How are we making the philanthropic sector stronger globally?

We eat, sleep and breathe data. Our commitment to data sharing and transparency dates back to our founding but reliable data on philanthropy is lacking in most countries, and globally comparable data is virtually nonexistent. What is data? Why is it important? What kind of data should we be collecting? We get these questions often. To help answer them, we bring you the revised Global Philanthropy Data Charter.

Explore the Global Philanthropy Data Charter >

Coming in the wake of congressional allegations about foundation activity at the height of McCarthyism, Foundation Center was born out of a belief that philanthropy would be best served by proving that it had nothing to hide. We opened our doors to the public in 1956, with an original focus on making the world of foundations more transparent by collecting and sharing data about U.S. foundations. While our programs and services have evolved, transparency continues to be one of our core priorities.

Today, many countries find themselves in a similar situation where the space for civil society is closing and, rather than being transparent, the tendency is to react with fear and share less about their work. With an increase in organized philanthropy around the world, we believe that the only way to dispel mistrust is by telling your story rather than hiding behind it. Using data and knowledge, and maintaining appropriate data security, we can build public trust, inform decisions and actions for increased impact, and make philanthropy more effective.

Over the past two years, Foundation Center and Worldwide Initiatives for Grantmaker Support (WINGS) worked together with more than forty practitioners from over twenty countries to get a better understanding of what the needs for data are around the world. The result was the revised Global Philanthropy Data Charter, a framework that highlights the importance of data sharing and aims to build global consensus on how to collect, use, and share data more effectively. The data charter gives us: a statement of values and principles that can serve as a guiding framework for the collection and use of philanthropic data; a better idea of who the stakeholders in the data ecosystem are as well as their needs; and a series of steps designed to achieve the goal of “good data for greater impact.”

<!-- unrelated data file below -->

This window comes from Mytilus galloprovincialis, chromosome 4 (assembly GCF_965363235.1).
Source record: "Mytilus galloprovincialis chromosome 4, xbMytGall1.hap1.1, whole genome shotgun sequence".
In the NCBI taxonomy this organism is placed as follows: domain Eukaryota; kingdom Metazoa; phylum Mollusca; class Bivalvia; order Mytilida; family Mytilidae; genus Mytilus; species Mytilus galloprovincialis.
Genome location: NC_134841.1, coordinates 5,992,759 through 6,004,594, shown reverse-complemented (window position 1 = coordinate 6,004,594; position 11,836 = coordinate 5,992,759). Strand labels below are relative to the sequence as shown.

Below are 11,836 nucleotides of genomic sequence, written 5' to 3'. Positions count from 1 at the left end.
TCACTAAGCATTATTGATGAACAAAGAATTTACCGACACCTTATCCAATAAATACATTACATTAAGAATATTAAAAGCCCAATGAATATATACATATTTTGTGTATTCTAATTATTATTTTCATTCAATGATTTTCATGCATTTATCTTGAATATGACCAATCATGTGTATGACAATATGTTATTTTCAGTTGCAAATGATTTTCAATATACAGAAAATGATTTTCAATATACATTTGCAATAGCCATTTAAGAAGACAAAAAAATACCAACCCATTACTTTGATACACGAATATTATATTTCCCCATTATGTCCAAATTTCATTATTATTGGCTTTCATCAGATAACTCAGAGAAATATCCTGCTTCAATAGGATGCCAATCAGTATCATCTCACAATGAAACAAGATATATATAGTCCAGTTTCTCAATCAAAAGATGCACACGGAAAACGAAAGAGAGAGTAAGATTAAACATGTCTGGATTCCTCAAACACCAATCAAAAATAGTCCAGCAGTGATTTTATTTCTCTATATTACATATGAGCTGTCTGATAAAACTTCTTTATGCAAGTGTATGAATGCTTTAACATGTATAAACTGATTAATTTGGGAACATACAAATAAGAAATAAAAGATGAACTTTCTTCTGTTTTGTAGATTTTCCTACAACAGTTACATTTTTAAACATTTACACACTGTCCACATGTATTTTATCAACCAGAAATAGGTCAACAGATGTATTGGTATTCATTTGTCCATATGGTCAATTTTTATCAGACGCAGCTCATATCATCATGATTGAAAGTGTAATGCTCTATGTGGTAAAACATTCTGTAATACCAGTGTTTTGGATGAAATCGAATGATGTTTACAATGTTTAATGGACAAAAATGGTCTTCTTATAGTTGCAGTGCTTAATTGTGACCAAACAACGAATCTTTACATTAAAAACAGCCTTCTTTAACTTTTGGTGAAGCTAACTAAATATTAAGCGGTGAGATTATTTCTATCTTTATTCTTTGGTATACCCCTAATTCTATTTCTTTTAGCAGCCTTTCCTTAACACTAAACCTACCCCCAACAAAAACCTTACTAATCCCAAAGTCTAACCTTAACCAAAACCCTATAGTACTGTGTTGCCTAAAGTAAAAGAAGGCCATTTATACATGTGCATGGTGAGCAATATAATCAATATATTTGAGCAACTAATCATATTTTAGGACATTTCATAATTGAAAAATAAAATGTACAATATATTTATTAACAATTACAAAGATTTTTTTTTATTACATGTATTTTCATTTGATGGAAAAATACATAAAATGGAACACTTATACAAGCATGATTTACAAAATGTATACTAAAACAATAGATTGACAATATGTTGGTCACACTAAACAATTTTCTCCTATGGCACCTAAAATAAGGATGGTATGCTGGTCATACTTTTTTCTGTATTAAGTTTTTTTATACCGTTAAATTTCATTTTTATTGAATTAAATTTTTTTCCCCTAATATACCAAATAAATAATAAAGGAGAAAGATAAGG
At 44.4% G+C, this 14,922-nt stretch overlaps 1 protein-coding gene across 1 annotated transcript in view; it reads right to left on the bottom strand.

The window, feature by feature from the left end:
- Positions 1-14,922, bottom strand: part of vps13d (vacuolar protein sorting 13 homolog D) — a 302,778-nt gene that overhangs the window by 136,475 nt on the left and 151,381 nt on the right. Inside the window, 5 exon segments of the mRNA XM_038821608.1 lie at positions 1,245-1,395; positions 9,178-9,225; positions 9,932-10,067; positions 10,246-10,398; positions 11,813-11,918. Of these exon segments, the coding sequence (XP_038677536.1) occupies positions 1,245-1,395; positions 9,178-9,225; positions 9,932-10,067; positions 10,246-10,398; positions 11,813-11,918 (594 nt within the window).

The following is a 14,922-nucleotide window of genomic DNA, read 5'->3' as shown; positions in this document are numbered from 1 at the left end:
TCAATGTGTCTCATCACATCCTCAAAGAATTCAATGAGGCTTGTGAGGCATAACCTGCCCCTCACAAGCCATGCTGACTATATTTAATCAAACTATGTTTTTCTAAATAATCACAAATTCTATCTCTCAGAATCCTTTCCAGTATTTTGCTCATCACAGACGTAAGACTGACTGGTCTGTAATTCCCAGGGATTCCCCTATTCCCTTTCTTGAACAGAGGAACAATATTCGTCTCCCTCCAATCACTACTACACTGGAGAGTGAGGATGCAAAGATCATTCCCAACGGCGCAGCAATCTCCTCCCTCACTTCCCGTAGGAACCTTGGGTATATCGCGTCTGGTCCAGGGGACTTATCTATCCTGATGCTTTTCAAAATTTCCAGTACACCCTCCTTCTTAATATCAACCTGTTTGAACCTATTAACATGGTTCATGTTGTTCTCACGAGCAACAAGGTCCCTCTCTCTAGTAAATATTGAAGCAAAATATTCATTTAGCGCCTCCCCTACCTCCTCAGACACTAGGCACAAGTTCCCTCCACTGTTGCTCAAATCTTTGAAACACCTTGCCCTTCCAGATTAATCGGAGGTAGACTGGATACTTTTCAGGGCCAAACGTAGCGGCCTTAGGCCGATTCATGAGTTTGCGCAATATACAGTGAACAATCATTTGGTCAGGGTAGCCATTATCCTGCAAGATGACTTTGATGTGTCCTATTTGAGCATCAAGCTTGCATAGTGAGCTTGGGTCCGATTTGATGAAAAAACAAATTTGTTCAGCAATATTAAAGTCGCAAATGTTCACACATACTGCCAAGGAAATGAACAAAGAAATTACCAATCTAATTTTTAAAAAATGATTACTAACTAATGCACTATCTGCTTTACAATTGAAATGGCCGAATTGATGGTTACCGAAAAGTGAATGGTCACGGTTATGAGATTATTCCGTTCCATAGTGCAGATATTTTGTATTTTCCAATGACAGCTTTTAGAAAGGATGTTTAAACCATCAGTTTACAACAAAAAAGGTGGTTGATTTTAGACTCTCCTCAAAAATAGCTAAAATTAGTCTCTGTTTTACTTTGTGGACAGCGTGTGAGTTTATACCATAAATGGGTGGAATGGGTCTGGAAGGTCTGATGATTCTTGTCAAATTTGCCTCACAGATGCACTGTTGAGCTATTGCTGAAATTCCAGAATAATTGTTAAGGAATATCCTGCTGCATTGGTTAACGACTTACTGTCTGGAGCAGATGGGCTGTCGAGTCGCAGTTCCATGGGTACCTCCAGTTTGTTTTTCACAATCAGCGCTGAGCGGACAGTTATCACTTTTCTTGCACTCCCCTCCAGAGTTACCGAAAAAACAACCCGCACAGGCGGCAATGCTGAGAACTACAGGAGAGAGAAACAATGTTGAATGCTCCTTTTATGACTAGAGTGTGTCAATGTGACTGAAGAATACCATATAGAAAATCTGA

Hear Lauren Bradford, our Director of Global Partnerships, and Inga Ingulfsen, our Research Analyst, Global Partnerships, talk about the Global Philanthropy Data Charter.



One of the challenges the data charter highlights is the lack of capacity and skills needed for collecting, processing, and using data. Nonprofits and foundations around the world are collecting data in many forms from handwritten notes to lengthy spreadsheets. But how do we use such disparate data? We have tried to address this issue with our Data Capacity Building Program, which allows us to provide a more hands-on approach to helping organizations understand the value of and need for data in their work and how to collect it. By strengthening long-term relationships through a series of workshops and facilitated listening exercises with local stakeholders, the program helps to develop sustainable, locally owned, and contextually relevant data strategies. We have already begun implementing this program in a number of countries including Kenya, Tanzania, Uganda, and Ghana, and in regions like the Middle East and North Africa.

Check out the progress we’ve made on this work >

“If we want to truly be global partners, we have to start from a vantage point of being partners, not being part of a very extractive business around data.”

Inga Ingulfsen, global partnerships research analyst

Inga Ingulfsen, global partnerships research analyst, believes that, “As the leading source of philanthropic data in the U.S. and around the world, we have a certain level of responsibility to work with existing civil society structures to build their capacities to tell their own stories, to be part of the data process, and to have ownership over that process. Most international databases fail to capture and accurately represent the work of civil society, especially of civil society organizations based in the Global South. So if we want to truly be global partners, we have to start from a vantage point of being partners, not being part of a very extractive business around data.” As a result of long, creative, iterative processes we’re listening to people and their needs, and helping them build a knowledge bank for the sector which in turn will help achieve greater impact in the long run.

Explore More:
FC Global Work >
The history of foundation transparency >
How to balance transparency and data protection in sensitive contexts >